We Value Your Privacy

We and our partners use technology such as cookies on our site to personalise content and ads, provide social media features, and analyse our traffic. Click below to consent to the use of this technology across the web. You can change your mind and change your consent choices at anytime by returning to this site.

Update Consent
Loading ...

How to Install a Battery Disconnect Switch on an RV Trailer

Updated July 18, 2017

Have you ever started packing your RV trailer for a camping trip only to find the batteries completely dead? You can easily prevent this from happening next time by installing a battery disconnect switch in your travel trailer. When turned off, the disconnect switch prevents any electricity from leaving the battery. But you can easily turn it on from inside the RV, without having to mess with battery cables or terminals. It's also a handy location to turn off the battery power when you need to work on your trailer's electrical system.

Loading ...
  1. Disconnect the trailer battery cables.

  2. Find a cabinet near the battery compartment in which to install the switch. There should be enough room in the cabinet to run two wires from the switch to the battery compartment.

  3. Use screws to mount the battery disconnect switch inside the cabinet surface. Be sure to keep the screws from coming through the cabinet wall; you want to keep the outside of the cabinet looking nice.

  4. Mount a power post connector in the battery compartment near the original load cable, the cable originally connected to the battery positive terminal. The power post is an insulated 3/8-inch bolt with nut and washer to mount cables on.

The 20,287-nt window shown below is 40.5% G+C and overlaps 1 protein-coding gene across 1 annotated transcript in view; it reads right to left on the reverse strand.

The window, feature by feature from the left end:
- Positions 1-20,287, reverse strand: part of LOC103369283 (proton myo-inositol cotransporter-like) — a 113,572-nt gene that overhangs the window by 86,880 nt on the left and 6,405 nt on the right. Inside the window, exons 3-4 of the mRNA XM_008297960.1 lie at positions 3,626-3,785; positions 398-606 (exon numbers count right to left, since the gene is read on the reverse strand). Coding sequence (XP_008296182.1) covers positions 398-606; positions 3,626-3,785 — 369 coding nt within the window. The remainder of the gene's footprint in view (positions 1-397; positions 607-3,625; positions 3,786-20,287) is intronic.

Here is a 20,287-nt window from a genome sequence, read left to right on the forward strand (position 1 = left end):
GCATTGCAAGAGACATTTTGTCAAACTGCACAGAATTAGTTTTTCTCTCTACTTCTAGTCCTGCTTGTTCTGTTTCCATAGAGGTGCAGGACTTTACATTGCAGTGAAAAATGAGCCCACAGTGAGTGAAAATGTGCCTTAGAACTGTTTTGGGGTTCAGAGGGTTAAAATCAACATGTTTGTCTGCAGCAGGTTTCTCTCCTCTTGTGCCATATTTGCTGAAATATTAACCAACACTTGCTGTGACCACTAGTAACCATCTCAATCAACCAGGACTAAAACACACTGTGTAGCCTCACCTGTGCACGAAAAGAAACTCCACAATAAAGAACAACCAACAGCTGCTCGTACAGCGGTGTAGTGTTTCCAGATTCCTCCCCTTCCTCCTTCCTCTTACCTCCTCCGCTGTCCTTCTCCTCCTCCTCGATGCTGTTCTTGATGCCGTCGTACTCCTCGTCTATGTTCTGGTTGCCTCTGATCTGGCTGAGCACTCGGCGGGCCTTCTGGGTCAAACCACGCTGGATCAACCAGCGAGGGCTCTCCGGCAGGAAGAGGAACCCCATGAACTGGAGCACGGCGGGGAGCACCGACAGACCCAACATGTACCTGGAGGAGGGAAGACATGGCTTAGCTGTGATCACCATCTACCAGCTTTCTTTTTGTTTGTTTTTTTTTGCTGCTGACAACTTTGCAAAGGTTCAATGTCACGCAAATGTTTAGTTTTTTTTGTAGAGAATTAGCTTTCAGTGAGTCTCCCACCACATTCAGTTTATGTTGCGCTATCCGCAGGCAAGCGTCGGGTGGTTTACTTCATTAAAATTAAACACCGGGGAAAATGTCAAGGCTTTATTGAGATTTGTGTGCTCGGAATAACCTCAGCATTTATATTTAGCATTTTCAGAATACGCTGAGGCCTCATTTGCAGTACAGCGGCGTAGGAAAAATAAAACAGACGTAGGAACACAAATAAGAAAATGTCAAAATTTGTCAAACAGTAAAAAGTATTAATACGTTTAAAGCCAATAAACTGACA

5. Mount a Mega fuse holder, with a 100 amp Mega fuse, in the battery compartment near the positive battery post.

  6. Cut a 4-gauge wire with the cable cutters, long enough to reach between the battery switch and the power post connector in the battery compartment.

  7. Cut a length of 4-gauge wire long enough to reach between the battery disconnect switch and the Mega fuse block, in the battery compartment.

  8. Cut a 4-gauge wire long enough to reach between the Mega fuse block and the battery positive post.

  9. Use a pocket knife to strip 1/2-inch of insulation from the end of each of the three cables.

  10. Use the cable crimpers to crimp 4-gauge cable lugs to the ends of the disconnect switch to power post cable; both ends take a 3/8-inch ring cable lug.

  11. Crimp 4-gauge cable lugs on the disconnect switch to Mega fuse-holder cable.

  12. Crimp 4-gauge cable lugs on the Mega fuse holder to positive battery terminal cable. The fuse end takes a 5/16-inch ring cable lug. The battery terminal end takes a top post positive battery cable end.

  13. Crimp a 3/8-inch ring cable lug to the end of the original load cable, the one that used to go to the positive battery terminal.

  14. Make sure your new RV trailer battery disconnect switch is in the off position.

  15. Bolt all the cable lugs to their designated locations. Connect the original load cable to the power post connector, the cable from the power post connector to the battery switch, the cable from the battery switch to the Mega fuse holder and the cable from the Mega fuse holder to the positive "+" terminal of the battery.

  16. Turn the battery disconnect switch to the "On" position and ensure your DC appliances are working.

  17. Tip

    The 4-gauge wire should be red in colour.


    Do not connect power to the circuit until all the connections are bolted in place. Connect the fuse-to-battery wire last.

Loading ...

Things You'll Need

  • Battery disconnect switch
  • Mounting screws
  • 4-gauge wire
  • 3/8 inch 4-gauge wire ring lugs
  • 5/16 inch 4-gauge wire ring lugs
  • 4-gauge top-post battery cable end.
  • Mega fuse block
  • 100 amp Mega fuse
  • Power post connector
  • Cable cutters
  • Pocket knife
  • Cable crimper

About the Author

William Collins

William Collins is a freelance technical writer living in the American Southwest. He has been writing since 2008 for websites such as Today. Collins has worked as a Registered Nurse in the operating room and in the home health wound care field since 1985. A NIASE-Certified Automotive Mechanic, he holds an associate degree in liberal arts.

Loading ...
Loading ...